July 21, 2001
NO TO EMBRYONIC STEM CELL RESEARCH
President Bush is under increasing
pressure to permit embryonic stem cell research. He should flatly reject the
pressure, and instead support additional federal funding of ADULT stem cell
research, which has already been proven miraculously effective in healing
There is no scientific or moral
reason to destroy embryos, that could be implanted in infertile women so
that they could give birth.
Unfortunately, even pro-life
advocates' knees are buckling under the pressure. Sen. Orrin Hatch now says,
''A frozen embryo in a refrigerator is a clinic,'' isn't the same as ''a
fetus developing in a mother's womb.''
Why not? Since the first ''test
tube baby'' was born 20 years ago, 80,000 women have given birth to babies
which were fertilized ''in vitro,'' frozen and later implanted in the
mother. The only difference between the frozen embryo and the developing
baby in a womb - is location.
Newsweek published a 13 page cover
story showing stem cells ''harvested from human embryos,'' which it said
''may hold the key to curing Alzheimer's diabetes and many other
diseases...The voices of biotechnology are Promethean, proactive and
impatient with ethical restraints.''
But are the voices scientific,
necessary, legal or ethical? The answer, in each case, is NO.
1. Not scientific: ''Embryonic stem cells have not been
used in one single patient,'' says Dr. David Prentice, Professor of Life
Sciences at Indiana State Un., who testified to Congress this week.
''When put into animals, they are not very successful. In trying to
convert an embryonic stem cell into a heart cell, you get 50 percent
conversion. The rest keep growing into a tumor!''
However, he notes that stem cells taken from adults ARE
used to cure human disease. Muscle stem cells are repairing hearts after
a heart attack. Patients who were blind and could not take a normal
transplant, have regrown corneas. The patient's own stem cells from bone
marrow are curing them of leukemia and of other forms of cancer - of the
2. Not necessary. The claims about embryonic stem cells
are based on their potential. ''But that potential has not been
demonstrated in a culture dish, let alone animals,'' says Dr. Prentice.
Why aren't they as effective as adult stem cells? The body
tends to reject transplants, such as those from frozen embryos of
someone else. However, if stem cells are taken from one's own body, it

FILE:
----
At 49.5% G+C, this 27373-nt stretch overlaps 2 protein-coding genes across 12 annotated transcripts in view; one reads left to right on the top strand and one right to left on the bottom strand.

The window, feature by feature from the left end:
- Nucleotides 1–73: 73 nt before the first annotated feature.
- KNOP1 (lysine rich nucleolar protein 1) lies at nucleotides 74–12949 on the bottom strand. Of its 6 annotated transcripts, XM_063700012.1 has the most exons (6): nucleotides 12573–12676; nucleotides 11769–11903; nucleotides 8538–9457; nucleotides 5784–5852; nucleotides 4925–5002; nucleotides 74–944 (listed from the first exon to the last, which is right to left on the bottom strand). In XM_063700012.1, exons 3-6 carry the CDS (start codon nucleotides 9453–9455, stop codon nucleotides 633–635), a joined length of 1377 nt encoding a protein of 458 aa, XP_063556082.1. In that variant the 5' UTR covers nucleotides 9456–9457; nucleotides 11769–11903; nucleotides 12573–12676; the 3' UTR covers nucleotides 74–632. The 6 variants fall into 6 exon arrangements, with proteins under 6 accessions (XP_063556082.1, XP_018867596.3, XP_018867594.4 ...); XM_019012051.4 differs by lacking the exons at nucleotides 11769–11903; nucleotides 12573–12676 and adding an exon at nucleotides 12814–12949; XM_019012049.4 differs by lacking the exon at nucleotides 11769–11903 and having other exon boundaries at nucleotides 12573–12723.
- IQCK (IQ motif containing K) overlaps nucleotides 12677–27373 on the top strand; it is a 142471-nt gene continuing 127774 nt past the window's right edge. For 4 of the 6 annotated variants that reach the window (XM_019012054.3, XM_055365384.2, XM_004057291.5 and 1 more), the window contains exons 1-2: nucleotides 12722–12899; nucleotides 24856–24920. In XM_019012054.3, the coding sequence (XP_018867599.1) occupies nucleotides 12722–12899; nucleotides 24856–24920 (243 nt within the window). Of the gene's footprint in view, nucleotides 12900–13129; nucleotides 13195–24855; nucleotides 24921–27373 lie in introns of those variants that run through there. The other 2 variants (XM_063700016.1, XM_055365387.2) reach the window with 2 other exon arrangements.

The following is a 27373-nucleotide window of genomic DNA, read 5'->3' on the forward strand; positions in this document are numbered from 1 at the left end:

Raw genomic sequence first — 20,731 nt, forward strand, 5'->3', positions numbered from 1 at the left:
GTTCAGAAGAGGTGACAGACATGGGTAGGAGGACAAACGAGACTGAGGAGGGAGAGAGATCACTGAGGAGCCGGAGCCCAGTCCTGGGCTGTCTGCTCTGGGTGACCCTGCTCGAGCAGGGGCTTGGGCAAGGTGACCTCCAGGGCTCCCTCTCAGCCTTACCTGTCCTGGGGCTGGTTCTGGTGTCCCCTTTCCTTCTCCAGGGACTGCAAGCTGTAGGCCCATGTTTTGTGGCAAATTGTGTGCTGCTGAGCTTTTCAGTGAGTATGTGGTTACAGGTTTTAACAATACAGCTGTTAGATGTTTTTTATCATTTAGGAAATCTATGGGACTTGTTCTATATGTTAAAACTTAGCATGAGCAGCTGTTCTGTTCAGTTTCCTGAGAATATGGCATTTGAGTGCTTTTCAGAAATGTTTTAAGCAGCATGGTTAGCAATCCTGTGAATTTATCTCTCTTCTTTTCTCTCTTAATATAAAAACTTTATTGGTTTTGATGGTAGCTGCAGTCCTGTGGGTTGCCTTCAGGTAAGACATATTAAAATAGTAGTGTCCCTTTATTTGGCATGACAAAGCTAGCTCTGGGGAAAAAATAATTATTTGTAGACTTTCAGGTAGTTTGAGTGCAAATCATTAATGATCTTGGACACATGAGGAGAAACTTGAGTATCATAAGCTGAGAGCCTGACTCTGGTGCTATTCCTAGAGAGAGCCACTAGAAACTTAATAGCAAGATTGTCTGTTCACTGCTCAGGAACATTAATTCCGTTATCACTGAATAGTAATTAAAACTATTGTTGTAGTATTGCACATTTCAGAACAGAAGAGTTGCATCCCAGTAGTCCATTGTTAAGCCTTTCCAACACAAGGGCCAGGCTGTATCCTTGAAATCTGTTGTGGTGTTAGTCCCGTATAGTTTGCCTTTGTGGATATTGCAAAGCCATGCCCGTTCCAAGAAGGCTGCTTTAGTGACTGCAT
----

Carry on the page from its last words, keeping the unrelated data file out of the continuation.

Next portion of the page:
will not reject them.
''Stem cells from one tissue, like bone marrow, can
actually be reprogrammed into cells that can repopulate muscle or
brain,'' says Dr. Jeffrey Leiden who left Harvard to be chief scientific
officer for Abbot Laboratories. ''That was completely unexpected and it
really opened up the number of diseases that can be treated by using
adult stem cells,'' Newsweek reported.
Thus, embryonic stem cells are unnecessary, while adult
stem cells are irreplaceable.
3. Not legal. Congress passed a law prohibiting federal
funding of ''research in which a human embryo or embryos are destroyed,
discarded or knowingly subjected to risk of injury.'' Yet the
Clinton-Gore Administration drafted regulations of that very law which
permit the research if someone other than the federally funded
researcher kills the embryo to get the stem cells!
Bush should reject that regulation as a subversion of the
clear intent of the law.
4. Not ethical. The only way embryonic stem cells can be
obtained is by killing the embryo, a human life, although a very small
one, no bigger than the period at the end of this sentence. That is
unethical, especially since stem cells can be obtained from adults or
placentas left over from live births that do no harm to the donor.
The New York Times called the embryos ''just clumps of
microscopic cells'' of no intrinsic moral worth. The American people
disagree by nearly 3-1. A new poll found the U.S. opposes federal
funding of stem cell research that requires destroying the embryo by 70
percent to 24.
The most powerful evidence of the
immorality of killing members of the human family was on Capitol Hill this
week - two squirming 11-month-old twins, Luke and Mark Borden. Two years
ago, they were frozen embryos, left over after Tim and Donna Zane underwent
successful in vitro fertilization. The Zanes gave the embryos up for
adoption to John and Lucinda Borden through the Snowflakes Embryo Adoption
Program (www.snowflakes.org). The twins were implanted in Lucinda, who is
both their adopted mother and birth mother.
''Mark and Luke are living rebuttal
to the claim embryos are not people,'' she asserted.
There are 188,000 frozen human
embryos currently stored, which could result in 35,000 adopted babies, given
average transplantation success.
Each embryo is a snowflake that is
frozen, unique and cannot be recreated.
Copyright 2001 Michael J. McManus.